When I try to learn more about schools, I often feel as if I am struggling to get inside a black box — the mysterious classroom. I can get data on what goes into the box, such as the backgrounds of teachers and students. I can measure what comes out of the box — test scores, graduation rates and student work.
But what happens inside the classroom is hard to quantify.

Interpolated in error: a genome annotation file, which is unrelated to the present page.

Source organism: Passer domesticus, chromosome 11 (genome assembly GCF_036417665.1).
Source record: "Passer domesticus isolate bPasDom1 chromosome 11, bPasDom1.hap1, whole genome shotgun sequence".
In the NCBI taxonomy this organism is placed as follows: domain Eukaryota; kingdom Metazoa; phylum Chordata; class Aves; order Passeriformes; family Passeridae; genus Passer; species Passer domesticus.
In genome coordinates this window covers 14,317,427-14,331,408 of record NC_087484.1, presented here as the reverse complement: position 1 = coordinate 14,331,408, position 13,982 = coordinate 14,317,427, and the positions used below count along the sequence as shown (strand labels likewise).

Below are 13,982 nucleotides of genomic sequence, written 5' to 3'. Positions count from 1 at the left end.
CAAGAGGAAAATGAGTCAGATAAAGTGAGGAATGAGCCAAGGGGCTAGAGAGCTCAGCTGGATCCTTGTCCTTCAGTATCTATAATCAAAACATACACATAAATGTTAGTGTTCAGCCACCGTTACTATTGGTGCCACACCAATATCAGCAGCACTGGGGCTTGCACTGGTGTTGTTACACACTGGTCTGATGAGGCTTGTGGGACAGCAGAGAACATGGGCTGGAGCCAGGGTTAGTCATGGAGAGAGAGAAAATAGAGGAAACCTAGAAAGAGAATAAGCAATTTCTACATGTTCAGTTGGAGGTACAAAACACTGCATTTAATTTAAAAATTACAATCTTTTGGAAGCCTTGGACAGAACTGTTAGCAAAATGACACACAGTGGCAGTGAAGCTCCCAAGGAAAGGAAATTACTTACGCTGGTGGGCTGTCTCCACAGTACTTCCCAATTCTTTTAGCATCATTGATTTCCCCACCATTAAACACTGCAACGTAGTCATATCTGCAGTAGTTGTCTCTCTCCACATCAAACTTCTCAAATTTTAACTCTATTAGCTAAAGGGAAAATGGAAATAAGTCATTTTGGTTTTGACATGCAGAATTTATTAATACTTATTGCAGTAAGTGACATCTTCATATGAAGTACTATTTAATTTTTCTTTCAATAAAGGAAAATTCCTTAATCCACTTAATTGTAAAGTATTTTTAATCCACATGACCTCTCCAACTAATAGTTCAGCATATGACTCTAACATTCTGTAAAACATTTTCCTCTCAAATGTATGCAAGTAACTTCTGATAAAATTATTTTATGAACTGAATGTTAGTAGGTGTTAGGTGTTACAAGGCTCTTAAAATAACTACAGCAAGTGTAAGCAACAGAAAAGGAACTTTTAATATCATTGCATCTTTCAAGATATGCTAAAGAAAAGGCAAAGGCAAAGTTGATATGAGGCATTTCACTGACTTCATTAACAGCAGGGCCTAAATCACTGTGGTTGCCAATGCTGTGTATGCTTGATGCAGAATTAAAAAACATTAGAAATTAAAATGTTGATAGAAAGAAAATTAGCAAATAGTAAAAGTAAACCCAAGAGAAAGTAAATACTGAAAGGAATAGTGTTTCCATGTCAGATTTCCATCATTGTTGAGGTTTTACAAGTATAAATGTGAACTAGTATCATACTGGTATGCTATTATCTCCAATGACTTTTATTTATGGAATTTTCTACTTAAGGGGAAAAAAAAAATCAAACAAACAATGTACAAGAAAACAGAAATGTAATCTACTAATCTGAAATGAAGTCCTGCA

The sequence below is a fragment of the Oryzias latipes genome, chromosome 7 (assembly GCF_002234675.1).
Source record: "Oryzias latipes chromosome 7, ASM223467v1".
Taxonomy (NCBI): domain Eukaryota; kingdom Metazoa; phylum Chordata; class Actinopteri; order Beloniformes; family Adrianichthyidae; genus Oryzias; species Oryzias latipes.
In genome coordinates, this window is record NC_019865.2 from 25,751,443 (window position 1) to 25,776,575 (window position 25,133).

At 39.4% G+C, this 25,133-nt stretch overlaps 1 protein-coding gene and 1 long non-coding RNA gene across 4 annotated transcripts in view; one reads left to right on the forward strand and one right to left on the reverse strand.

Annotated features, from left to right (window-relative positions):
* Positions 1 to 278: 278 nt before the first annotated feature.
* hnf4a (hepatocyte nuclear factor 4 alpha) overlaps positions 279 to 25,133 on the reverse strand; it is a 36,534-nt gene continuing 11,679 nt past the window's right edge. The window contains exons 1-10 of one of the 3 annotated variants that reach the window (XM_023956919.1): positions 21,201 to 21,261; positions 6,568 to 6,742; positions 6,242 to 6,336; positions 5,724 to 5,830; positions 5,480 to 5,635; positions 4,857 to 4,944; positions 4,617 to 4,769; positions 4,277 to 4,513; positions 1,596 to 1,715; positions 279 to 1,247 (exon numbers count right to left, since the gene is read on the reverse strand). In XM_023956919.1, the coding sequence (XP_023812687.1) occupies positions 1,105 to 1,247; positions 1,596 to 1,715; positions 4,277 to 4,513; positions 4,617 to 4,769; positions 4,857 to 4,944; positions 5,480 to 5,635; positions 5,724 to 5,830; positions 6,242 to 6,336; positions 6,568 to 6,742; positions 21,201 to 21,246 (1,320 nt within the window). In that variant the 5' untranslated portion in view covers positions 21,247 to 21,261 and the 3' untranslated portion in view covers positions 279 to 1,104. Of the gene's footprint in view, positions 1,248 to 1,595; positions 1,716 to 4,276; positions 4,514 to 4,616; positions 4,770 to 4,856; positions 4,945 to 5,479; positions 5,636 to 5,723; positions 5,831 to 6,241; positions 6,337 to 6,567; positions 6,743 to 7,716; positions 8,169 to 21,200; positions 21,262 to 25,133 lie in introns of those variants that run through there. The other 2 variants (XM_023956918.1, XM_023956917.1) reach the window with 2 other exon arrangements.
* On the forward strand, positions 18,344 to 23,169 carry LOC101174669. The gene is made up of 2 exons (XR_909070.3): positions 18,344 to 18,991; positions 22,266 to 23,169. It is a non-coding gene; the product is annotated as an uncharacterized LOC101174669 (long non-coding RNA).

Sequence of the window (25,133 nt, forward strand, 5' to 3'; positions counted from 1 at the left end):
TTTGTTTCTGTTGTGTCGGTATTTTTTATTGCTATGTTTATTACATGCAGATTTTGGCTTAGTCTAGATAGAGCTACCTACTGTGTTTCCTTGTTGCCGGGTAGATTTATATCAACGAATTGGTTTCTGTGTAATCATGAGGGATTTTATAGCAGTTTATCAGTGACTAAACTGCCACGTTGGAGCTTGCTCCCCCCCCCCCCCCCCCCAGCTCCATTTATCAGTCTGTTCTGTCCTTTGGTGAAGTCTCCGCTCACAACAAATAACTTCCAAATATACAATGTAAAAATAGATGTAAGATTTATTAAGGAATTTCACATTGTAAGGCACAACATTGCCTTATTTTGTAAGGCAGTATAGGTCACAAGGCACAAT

This is particularly true of the major educational reform of this era, the Common Core State Standards. The project of the National Governors Association and Council of Chief State School Officers was designed to use research results to remake K-12 teaching. It recommended more lessons about the real world, more nonfiction reading and writing, and more unified math instruction.